The sentence is immediately clear and I can't see anything poorly written about it. It (Damit kommt die Peitsche zum Zuckerbrot) is just difficult to translate. X kommt zu Y is a common expression. It means that X emerges in addition to Y without any mention how or why this happens. It merely describes a situation where there previously was only Y there is is now X and Y together. A possible literal translation would be X arrives at the side of Y. Of course, I do not suggest you translate is like this; I am just trying to explain the figurative "image" behind this expression.
     

    bearded

    Senior Member
    Damit kommt die Peitsche zum Zuckerbrot
    I understand that it's a common and fixed phrase, and I also understand its meaning. I would only remark that - to foreign ears - it would be clearer and more easily understandable if there were a hinzu at the end: ''damit kommt die Peitsche zum Zuckerbrot (noch) hinzu'' (but of course I cannot change a German Spruch). ;)
     
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    berndf

    Moderator
    German (Germany)
    To be clear however, the English expression is a carrot or a stick! Not a whip. 😏
    Sure, the English and German expressions use different metaphors. A Zuckerbrot is not a carrot and a Peitsche is not stick. If you wanted to translate the sentence into English you would of course not translate Zuckerbrot (=sweetened bread) nor Peitsche (=whip) literally but substitute them by the corresponding idiomatic expressions in English. I don't think anyone has as ever suggested anything to the contrary.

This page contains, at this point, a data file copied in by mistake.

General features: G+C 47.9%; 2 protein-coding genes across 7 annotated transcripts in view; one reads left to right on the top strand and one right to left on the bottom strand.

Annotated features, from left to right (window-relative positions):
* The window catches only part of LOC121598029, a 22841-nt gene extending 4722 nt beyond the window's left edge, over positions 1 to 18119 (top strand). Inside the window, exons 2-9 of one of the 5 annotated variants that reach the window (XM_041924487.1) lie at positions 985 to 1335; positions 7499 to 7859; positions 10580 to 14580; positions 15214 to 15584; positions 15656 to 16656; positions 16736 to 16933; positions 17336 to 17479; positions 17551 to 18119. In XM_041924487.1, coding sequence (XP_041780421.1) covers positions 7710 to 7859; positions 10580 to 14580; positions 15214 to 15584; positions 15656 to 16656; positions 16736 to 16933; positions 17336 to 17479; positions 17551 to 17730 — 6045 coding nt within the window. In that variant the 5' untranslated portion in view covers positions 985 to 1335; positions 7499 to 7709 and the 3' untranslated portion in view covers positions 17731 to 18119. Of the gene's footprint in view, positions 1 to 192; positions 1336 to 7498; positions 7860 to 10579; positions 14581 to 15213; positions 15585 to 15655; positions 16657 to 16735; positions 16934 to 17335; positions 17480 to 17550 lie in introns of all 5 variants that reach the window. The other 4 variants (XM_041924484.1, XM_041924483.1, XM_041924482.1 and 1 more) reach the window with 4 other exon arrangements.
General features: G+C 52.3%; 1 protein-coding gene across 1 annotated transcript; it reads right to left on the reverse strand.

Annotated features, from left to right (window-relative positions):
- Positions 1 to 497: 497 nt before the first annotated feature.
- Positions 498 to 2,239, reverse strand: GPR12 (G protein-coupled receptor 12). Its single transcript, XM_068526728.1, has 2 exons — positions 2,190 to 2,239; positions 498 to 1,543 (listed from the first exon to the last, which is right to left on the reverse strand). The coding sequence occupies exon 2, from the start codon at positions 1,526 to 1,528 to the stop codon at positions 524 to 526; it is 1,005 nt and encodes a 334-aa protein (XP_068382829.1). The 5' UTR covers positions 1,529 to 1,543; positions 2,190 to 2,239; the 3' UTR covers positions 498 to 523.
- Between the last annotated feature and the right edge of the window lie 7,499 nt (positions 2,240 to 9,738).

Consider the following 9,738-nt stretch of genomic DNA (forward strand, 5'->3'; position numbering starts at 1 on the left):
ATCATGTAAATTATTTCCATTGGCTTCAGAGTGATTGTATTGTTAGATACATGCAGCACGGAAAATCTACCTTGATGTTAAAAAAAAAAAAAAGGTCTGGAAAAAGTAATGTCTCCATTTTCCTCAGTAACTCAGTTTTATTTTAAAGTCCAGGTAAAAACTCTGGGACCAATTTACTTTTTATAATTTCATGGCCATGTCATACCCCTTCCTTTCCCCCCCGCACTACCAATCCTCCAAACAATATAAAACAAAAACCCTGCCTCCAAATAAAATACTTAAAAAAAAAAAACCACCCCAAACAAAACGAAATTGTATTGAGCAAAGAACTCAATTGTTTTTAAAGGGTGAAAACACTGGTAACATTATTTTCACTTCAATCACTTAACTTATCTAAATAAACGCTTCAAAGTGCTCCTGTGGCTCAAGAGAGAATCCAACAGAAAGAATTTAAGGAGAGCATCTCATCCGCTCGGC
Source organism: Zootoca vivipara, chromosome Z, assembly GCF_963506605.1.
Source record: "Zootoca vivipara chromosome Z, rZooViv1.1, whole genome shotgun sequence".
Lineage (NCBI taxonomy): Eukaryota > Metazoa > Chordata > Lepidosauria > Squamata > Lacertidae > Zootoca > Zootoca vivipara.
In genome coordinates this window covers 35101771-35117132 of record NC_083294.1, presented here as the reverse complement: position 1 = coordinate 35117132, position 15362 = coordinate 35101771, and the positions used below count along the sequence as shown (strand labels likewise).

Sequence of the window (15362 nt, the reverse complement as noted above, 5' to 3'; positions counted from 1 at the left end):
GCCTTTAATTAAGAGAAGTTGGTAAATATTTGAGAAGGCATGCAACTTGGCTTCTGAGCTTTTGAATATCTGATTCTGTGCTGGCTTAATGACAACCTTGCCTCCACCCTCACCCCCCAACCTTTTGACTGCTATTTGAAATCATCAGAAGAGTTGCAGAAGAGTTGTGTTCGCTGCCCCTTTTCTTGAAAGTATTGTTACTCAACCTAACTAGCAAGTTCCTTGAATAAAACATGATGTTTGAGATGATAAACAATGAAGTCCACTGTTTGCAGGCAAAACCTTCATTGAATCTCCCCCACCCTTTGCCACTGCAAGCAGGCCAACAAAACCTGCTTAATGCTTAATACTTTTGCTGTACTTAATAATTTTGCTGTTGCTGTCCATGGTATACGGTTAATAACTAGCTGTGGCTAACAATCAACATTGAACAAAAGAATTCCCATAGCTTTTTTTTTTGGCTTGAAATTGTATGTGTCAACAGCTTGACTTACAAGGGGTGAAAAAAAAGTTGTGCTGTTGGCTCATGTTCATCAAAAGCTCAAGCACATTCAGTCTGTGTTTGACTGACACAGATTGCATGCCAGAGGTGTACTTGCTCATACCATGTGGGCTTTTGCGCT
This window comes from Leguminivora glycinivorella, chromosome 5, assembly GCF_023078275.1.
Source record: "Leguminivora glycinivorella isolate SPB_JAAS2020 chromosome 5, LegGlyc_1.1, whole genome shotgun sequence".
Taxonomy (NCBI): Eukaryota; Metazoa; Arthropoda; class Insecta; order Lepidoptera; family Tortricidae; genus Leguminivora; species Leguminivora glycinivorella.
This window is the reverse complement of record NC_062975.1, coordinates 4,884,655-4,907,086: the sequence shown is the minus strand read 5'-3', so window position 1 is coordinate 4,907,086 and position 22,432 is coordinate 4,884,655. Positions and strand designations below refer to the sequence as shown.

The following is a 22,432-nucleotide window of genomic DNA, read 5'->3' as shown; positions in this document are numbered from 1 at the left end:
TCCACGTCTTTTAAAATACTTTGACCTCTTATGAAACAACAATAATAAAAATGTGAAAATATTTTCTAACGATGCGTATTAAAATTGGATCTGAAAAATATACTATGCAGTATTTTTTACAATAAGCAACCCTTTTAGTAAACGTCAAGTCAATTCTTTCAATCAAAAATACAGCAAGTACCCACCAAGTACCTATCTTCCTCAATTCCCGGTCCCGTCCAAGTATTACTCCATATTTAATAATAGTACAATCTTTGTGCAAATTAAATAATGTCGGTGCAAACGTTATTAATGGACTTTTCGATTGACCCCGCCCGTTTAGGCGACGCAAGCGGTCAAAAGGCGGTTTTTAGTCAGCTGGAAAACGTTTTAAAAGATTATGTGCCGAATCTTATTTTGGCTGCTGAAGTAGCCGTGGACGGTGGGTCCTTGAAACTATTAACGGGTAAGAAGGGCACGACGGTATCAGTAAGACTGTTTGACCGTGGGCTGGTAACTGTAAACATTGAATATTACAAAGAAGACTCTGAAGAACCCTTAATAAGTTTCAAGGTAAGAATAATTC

The problem is the expression zu etwas (hinzu) kommen/treten, for which I don't see a direct English equivalent.
     
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    Hutschi

    Senior Member
    Hi, In German the carot is used according to the "Karotten-Prinzip": Karotten-Prinzip – Wikipedia
    This is another metapher than Zuckerbrot und Peitsche.
    In English I found Carrot and stick - Wikipedia
    The phrase "carrot and stick" is a metaphor for the use of a combination of reward and punishment to induce a desired behaviour.[1]

    In politics, "carrot or stick" sometimes refers to the realist concept of soft and hard power. The carrot in this context could be the promise of economic or diplomatic aid between nations, while the stick might be the threat of military action.

    This is the same principle as "Zuckerbrot und Peitsche"

    However:
    Wikipedia says that the root of this is also the carot principle (Karottenprinzip).
    440px-Europe_Boardman_Robinson[1].jpg

    Picture from Wikipedia (German and English), same source.

    Stock/Stab und Möhre in German is this. You see the reward but can never reach it. You will starve to dead. This is different to German "Zuckerbrot und Peitsche". According to Wikipedia the metapher changed the meaning in English - but not in German.

    PS:

    The English Wikipedia adds: "In the German language, a related idiom translates as sugar bread and whip."

    Edit: Difference English and German according to Wikipedia